Leader – machinery and organizational structure

Organizations are defined by McShane and Von Glinow as "groups of people working intermittently for any purpose" (McShane, Von Glinow, 2012, page 5). In order for these groups of people to achieve their successful goals and goals, there must be a lot of strategic coordination among those who facilitate effective and effective cooperation. This necessary coordination reflects planning, which can be classified as either mechanical or organic (McShane, Von Glinow, 2012).

Mechanical and Organic Structural Characteristics

Mechanical structure is characterized by narrow control strength, which indicates high and vertical structure with many hierarchical laws. Authority in mechanical engineering is centralized by energy held at the top of the institutions. They usually have a lot of formal morphology, with lots of standards, rules and procedures. The flow of communication is like the structure, vertical instead of horizontal. Biological structure is exactly the opposite. It has a wide span of control, which makes the structure horizontal and flatter.

Decision is divided into the agency. Instead of the standard, organic organizations are highly informal and flexible, with higher horizontal communication flows (McShane, Von Glinow, 2012).

Choosing the Best Organization

To some extent, both types of structures are necessary in all institutions. It is the internal and external environmental activity of the organization that determines the degree of mechanical or biological characteristics that are most appropriate at each stage of life planning. Most organizations start in a very simple form and become more complex when they grow and expand. Having a smaller number of customers, employees and product lines creates a reliable stable environment, as the hardware works best.

Stability is an ideal season for standardizing procedures and establishing rules and operational policies that create a basic framework for the organization to operate. With fewer employees, the governance can be narrower and higher, and more closely monitored while employees are deployed in specialized roles during this cruel start-up period that could last for several years. This higher hierarchical structure also facilitates central decision making, which is appropriate at the time when organizations are developing culture and establishing their positions within the relevant industries.

As organizations grow, Daft and Marcic (2011) describe two major changes that create the need for organic lean structure. The first event is the result of increased customers, product lines and / or a number of services available, which means that the agency needs to hire more employees. Increased customer requirements also require specialized customer service, which means more departments. New faculties will need to create a new role for those departments. New product lines will create a need for more knowledge of the environment and legal rules regarding these products. All of these new challenges may need to change standardized methods to match new requirements, which are increasingly underestimating carefully planned routine procedures and mechanical engineering policies (Daft, Marcic, 2011).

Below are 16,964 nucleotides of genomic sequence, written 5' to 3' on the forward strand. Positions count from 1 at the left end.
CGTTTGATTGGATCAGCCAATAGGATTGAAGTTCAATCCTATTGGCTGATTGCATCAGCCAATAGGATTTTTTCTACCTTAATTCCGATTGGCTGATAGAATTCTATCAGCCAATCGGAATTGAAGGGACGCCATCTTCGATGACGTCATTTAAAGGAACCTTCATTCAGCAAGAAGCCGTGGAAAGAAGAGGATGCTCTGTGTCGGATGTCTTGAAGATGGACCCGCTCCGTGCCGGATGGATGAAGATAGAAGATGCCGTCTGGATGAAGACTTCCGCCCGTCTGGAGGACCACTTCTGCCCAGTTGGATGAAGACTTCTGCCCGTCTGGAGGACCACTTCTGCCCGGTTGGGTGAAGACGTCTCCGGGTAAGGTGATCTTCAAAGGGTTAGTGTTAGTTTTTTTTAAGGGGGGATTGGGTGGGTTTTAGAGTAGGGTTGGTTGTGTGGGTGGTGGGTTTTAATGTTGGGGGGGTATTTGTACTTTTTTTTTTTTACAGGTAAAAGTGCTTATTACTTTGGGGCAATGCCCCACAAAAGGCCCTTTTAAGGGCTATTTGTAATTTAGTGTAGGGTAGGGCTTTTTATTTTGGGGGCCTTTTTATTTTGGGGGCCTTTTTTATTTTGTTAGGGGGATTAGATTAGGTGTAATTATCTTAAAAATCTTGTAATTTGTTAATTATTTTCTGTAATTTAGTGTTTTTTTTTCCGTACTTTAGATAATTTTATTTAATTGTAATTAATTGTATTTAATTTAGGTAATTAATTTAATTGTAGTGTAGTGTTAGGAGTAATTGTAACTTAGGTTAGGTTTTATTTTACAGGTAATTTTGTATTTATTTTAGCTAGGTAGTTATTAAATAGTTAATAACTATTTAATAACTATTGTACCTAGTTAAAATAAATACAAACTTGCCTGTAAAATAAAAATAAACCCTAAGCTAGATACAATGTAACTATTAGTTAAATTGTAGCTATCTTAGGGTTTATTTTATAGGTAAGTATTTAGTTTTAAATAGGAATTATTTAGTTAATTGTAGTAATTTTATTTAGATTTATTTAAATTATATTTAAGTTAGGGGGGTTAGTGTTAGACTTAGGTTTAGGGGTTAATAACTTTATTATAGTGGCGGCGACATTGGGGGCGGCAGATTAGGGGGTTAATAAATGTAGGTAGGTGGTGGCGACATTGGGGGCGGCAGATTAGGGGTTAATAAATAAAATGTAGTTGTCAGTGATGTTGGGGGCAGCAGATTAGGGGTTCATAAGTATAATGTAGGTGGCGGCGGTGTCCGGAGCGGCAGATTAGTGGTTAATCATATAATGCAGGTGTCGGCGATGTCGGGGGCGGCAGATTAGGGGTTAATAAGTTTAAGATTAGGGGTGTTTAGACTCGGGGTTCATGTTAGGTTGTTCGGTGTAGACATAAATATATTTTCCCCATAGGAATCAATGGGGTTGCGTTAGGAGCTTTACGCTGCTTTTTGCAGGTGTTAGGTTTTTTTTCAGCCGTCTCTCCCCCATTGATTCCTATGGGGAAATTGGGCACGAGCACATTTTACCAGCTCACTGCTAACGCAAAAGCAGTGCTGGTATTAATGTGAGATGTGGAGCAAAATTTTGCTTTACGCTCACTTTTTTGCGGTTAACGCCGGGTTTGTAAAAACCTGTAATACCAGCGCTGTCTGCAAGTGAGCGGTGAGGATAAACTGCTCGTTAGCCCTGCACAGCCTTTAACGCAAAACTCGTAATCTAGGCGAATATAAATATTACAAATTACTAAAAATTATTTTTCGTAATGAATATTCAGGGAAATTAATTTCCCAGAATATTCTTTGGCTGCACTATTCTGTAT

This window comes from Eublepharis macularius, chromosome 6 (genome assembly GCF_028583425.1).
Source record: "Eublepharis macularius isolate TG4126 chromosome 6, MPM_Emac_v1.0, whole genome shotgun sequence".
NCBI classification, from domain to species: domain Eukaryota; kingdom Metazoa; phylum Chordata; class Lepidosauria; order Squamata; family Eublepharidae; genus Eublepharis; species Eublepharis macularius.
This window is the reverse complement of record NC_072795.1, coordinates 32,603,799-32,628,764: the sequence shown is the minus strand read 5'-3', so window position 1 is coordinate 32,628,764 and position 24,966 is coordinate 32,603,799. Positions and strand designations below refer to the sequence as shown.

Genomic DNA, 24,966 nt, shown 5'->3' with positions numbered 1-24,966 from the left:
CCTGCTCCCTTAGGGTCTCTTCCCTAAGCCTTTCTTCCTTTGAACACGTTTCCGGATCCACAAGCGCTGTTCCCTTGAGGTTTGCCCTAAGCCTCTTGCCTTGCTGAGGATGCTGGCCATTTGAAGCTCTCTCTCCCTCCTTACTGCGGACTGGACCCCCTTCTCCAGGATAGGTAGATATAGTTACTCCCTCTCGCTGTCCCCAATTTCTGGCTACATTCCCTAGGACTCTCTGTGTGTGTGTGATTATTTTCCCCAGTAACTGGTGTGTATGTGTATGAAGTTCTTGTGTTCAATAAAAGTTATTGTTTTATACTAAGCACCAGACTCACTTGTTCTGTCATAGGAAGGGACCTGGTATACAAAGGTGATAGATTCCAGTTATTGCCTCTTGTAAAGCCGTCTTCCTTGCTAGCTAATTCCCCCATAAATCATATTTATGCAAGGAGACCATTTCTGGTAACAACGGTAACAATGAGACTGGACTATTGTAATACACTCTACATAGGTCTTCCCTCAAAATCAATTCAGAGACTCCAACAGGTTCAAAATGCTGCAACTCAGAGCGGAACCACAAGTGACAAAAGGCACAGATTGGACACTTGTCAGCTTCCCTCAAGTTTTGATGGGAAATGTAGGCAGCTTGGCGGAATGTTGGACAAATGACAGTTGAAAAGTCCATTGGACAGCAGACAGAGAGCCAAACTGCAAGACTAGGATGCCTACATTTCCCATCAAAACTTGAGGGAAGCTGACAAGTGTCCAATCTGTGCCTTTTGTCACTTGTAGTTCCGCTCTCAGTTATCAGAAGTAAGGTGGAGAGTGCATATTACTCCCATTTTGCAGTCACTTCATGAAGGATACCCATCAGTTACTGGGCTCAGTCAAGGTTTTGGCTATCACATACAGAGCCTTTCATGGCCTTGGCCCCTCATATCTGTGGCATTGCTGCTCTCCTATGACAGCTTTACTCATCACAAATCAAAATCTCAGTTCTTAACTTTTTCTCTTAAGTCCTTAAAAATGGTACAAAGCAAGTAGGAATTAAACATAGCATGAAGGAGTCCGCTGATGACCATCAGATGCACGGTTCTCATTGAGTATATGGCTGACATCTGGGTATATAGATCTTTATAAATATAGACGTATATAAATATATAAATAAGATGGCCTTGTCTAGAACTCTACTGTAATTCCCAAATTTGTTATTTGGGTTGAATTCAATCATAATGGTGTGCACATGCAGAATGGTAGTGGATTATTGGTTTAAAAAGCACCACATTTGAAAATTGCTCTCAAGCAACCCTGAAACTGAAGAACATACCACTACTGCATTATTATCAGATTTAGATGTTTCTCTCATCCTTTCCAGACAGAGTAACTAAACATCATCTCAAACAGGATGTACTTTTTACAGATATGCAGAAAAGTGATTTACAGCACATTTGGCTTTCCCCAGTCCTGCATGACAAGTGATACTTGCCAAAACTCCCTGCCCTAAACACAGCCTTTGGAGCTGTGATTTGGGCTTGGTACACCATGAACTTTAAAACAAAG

Organizational growth is characterized by rapid change and creates the need for greater coordination through the organization. The co-ordination reflects the quality of employee and department co-operation, which is better facilitated by more organizational structure in accordance with organic structure. It means planning with people's groups and networks and increasing the capacity of horizontal communication that encourages information sharing, which inevitably empowers employees in lower places to make the best and fastest decisions in a fast-paced environment. It does not completely reduce the need for the vertical dimension, but it creates the requirement for a more horizontal dimension (Daft, Marcic, 2011).

How Both Buildings Work Together

National American University (NAU) is a good example of why organizations need both vertical and horizontal issues. Their vertical dimension consists of their management and those who manage the company's executive management actions and report to shareholders. This dimension also extends to operational departments that are responsible for environmental factors, such as federal rules. Because the university has both physical facilities and real facilities, they must comply with state and local government regulations, as well as adhere to the safety rules for the internet. These are all areas that have a vertical sphere of the building. Its horizontal dimension is more appropriate for providing its students and staff with personal services. Management of the financial and academic needs of students and employees requires a great deal of cooperation between departments.


While organizations can strengthen one structure more than the other, both mechanical and organic organizations are necessary for organizations to achieve their goals. As organizations grow and change to meet rapidly changing environmental factors, they must be able to change their structure in a changing environment. Adaptation may need to increase the scope of management to enhance the quality of co-operation; It may include reducing formal form by abandoning or changing policies and procedures and other regular operations that no longer operate in more complex environments. and it may involve strengthening employees among positions and files, with the will to open share information and authority.


Daft, RL, Marcic D. (2011). Understanding of management 7th issue. South-Western Cengage Learning. Mason, OH 45040.

McShane, SL, Von Glinow, MA (2012). Organizational behavior. McGraw-Hill Companies, Inc. New York, NY. 10020


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